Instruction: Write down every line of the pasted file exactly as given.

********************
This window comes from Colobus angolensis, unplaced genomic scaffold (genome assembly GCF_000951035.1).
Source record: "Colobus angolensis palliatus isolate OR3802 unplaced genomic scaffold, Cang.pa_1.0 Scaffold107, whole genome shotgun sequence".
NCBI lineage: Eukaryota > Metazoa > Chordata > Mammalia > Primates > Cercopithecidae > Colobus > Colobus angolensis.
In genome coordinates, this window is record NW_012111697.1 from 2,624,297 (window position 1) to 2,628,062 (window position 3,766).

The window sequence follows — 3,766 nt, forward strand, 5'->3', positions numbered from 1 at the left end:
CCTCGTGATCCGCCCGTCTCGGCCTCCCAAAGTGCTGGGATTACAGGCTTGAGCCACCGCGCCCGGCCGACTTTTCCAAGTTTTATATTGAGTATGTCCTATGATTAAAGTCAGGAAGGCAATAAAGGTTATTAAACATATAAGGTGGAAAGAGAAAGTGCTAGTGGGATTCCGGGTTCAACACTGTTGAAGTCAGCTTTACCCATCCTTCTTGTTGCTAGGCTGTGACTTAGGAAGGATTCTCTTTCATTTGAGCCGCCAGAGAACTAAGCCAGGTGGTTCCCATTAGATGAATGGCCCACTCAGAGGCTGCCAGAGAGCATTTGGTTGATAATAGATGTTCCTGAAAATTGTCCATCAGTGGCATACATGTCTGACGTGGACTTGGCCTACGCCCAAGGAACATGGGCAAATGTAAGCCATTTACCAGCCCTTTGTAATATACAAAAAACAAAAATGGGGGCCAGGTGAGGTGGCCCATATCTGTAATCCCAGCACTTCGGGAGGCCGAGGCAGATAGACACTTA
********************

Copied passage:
This window comes from Colobus angolensis, unplaced genomic scaffold (genome assembly GCF_000951035.1).
Source record: "Colobus angolensis palliatus isolate OR3802 unplaced genomic scaffold, Cang.pa_1.0 Scaffold107, whole genome shotgun sequence".
NCBI lineage: Eukaryota > Metazoa > Chordata > Mammalia > Primates > Cercopithecidae > Colobus > Colobus angolensis.
In genome coordinates, this window is record NW_012111697.1 from 2,624,297 (window position 1) to 2,628,062 (window position 3,766).

The window sequence follows — 3,766 nt, forward strand, 5'->3', positions numbered from 1 at the left end:
CCTCGTGATCCGCCCGTCTCGGCCTCCCAAAGTGCTGGGATTACAGGCTTGAGCCACCGCGCCCGGCCGACTTTTCCAAGTTTTATATTGAGTATGTCCTATGATTAAAGTCAGGAAGGCAATAAAGGTTATTAAACATATAAGGTGGAAAGAGAAAGTGCTAGTGGGATTCCGGGTTCAACACTGTTGAAGTCAGCTTTACCCATCCTTCTTGTTGCTAGGCTGTGACTTAGGAAGGATTCTCTTTCATTTGAGCCGCCAGAGAACTAAGCCAGGTGGTTCCCATTAGATGAATGGCCCACTCAGAGGCTGCCAGAGAGCATTTGGTTGATAATAGATGTTCCTGAAAATTGTCCATCAGTGGCATACATGTCTGACGTGGACTTGGCCTACGCCCAAGGAACATGGGCAAATGTAAGCCATTTACCAGCCCTTTGTAATATACAAAAAACAAAAATGGGGGCCAGGTGAGGTGGCCCATATCTGTAATCCCAGCACTTCGGGAGGCCGAGGCAGATAGACACTTA